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This year-old Syrian restaurant serves shawarma and falafel bowls as well as sandwiches made with floppy flatbreads. After his first meal, Sietsema wrote: "Mirage Kitchen's no mirage — it's a solid place for a reasonably price lunch or a fast, modest dinner, and a boon to vegetarians." Eater's critic especially likes the chickpea fries for $3.50.

[Photo: Robert Sietsema]

Hanamizuki Cafe

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This Chelsea Japanese cafe offers 10 varieties of omusubi, priced from $2.50 to $4. Options include a Hawaiian rice ball with Spam and dried tomato, another made with sweet potato, and a version topped with beef and burdock root. For lunch, you can get two balls with soup, an appetizer, and pickles for $10.50, and a similar deal is available at dinner with an extra starter for $13.50 [Facebook]

Rai Rai Ken

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One of New York's ramen pioneers recently sprouted a second location on Amsterdam Avenue, near City College. Rai Rai Ken uptown serves five varieties of ramen, plus pork buns, crispy chicken, dumplings, and fried rice dishes. Sietsema notes: "[T]he unadorned space feels more like a Chinese restaurant than a Japanese ramen parlor — which is just fine, since the prices are even lower than at its downtown counterpart." The most expensive dish on the menu is $9.

[Photo: Robert Sietsema]

The Handpulled Noodle

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At this new Harlem shop, guest can order fresh noodles, either stir fried or served in broth, for $10 a bowl. The menu also includes "old Beijing Bolognese" for $9, scallion pancakes for $5, potsticker six-packs for $5, and "Chinese sliders" for $3.50 each. Sietsema's takeaway: "The Hand Pulled Noodle a tiny place in an unexpected locale with a wacky menu, but one worth experiencing." [Photo: Robert Sietsema]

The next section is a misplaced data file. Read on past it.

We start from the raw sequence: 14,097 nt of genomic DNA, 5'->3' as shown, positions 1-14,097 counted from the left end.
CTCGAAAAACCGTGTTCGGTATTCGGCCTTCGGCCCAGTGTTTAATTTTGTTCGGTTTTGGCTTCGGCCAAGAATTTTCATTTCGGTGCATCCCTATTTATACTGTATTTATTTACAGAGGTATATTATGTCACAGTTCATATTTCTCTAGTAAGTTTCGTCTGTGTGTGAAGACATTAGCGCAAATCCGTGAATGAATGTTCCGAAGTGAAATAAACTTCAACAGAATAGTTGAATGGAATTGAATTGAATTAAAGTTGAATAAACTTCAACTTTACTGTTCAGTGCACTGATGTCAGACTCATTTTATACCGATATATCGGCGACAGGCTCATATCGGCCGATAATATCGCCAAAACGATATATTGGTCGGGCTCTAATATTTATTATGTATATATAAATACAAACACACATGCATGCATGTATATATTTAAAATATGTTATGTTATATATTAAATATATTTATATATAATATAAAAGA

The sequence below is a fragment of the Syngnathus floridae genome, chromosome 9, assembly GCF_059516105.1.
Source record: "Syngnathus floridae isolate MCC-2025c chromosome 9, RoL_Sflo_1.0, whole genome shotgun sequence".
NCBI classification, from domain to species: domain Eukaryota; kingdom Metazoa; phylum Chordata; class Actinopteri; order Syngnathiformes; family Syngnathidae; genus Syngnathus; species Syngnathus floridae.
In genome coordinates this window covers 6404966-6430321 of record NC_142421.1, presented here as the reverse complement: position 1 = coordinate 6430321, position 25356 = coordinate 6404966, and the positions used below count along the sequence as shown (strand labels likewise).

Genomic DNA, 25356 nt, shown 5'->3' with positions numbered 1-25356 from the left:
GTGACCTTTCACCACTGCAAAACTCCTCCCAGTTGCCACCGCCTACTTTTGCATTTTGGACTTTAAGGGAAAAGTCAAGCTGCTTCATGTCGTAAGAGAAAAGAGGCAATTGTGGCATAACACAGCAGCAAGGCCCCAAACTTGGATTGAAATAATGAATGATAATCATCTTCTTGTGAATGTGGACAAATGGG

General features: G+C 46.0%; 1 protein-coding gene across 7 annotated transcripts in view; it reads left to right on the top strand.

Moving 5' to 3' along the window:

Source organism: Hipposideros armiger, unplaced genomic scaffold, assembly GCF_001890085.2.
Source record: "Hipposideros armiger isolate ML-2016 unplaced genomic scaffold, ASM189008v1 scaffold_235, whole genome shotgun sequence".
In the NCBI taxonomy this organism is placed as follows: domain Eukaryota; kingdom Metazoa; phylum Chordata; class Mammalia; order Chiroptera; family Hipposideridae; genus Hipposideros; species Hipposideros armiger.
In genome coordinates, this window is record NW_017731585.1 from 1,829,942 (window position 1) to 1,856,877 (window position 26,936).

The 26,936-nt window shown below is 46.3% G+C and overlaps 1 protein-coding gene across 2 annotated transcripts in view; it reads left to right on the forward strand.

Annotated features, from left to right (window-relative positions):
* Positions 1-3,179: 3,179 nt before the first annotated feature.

The Arepa Lady

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Around this time last year, Mari Cano — AKA the Arepa Lady — opened a restaurant serving the amazing corn cakes that she's peddled from a cart on Roosevelt Avenue for two decades. The sensational arepa do choclo is only $4.

[Photo: Foursquare]

Wilma Jean

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Around this time last year, the Seersucker team moved Nightingale 9 out of this small space and reopened it as a inexpensive Southern comfort food restaurant. The chicken is the star of the show — a crispy breast is $6, and half-chicken dinners are $15 — but also consider ordering the fried bologna sandwich ($5) and the burger ($8). [Photo: Robert Sietsema]

puebla de los angeles

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The eclectic menu at this year-old bodega/taqueria includes Pueblan specialties alongside deli salads and Tex-Mex items. In his three star review, Sietsema recommends the tacos placeros, the monster cemitas, the poblano-and-cheese-stuffed burrito, and the cactus-topped plato ranchero. [Photo: Paul Crispin Quitoriano]

Gyro City

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This is Sietsema's favorite from a recent taste test of three nearly identical new gyro stands around the corner of Foster and Coney Island Avenues. Sietsema writes: "The pile of chicken, sauce, peppers, and onions was so profuse it eclipsed the pita, and the only way to eat it was to break off little swatches of bread and use it to ferry the filling to your mouth." Remarkably, the sandwich is only $3.99, and if you buy two the third is free.

[Photo: Robert Sietsema]

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Northern Tiger

Consider ordering the terrific Long Island duck dumplings at this new Brookfield Place stand from the Yunnan Kitchen team. They're not exactly a steal at $8 for six, but these funky poultry dumplings are larger than what you'll find on Eldridge Street, and one order is big enough for a meal. Northern Tiger also offers wraps for $9 and salads for $6.

[Photo: Greg Morabito]

Taste of Northern China 北方美食

Ligaya Mishan recently discovered this tiny restaurant under the Manhattan Bridge specializing in Northern Chinese noodles and street food. The critic recommends ordering the spice-dusted griddled pancake, as well as the Qishan noodles, which come with minced pork and a spicy broth. The priciest item is $8, and most dishes are much cheaper than that.

[Photo: Foursquare]

Kottu House

The specialty at this Lower East Side newcomer is kottu, a Sri Lankan stir-fry made with slivers of roti, vegetables, and meat or seafood. Kottu House serves many varieties of this spicy dish, along with fried snacks and add-ons like sambol, a peppery coconut paste. For a light meal or a major snack, order one of the small portions, priced from $7 to $9. [Photo: Greg Morabito]

Goa Taco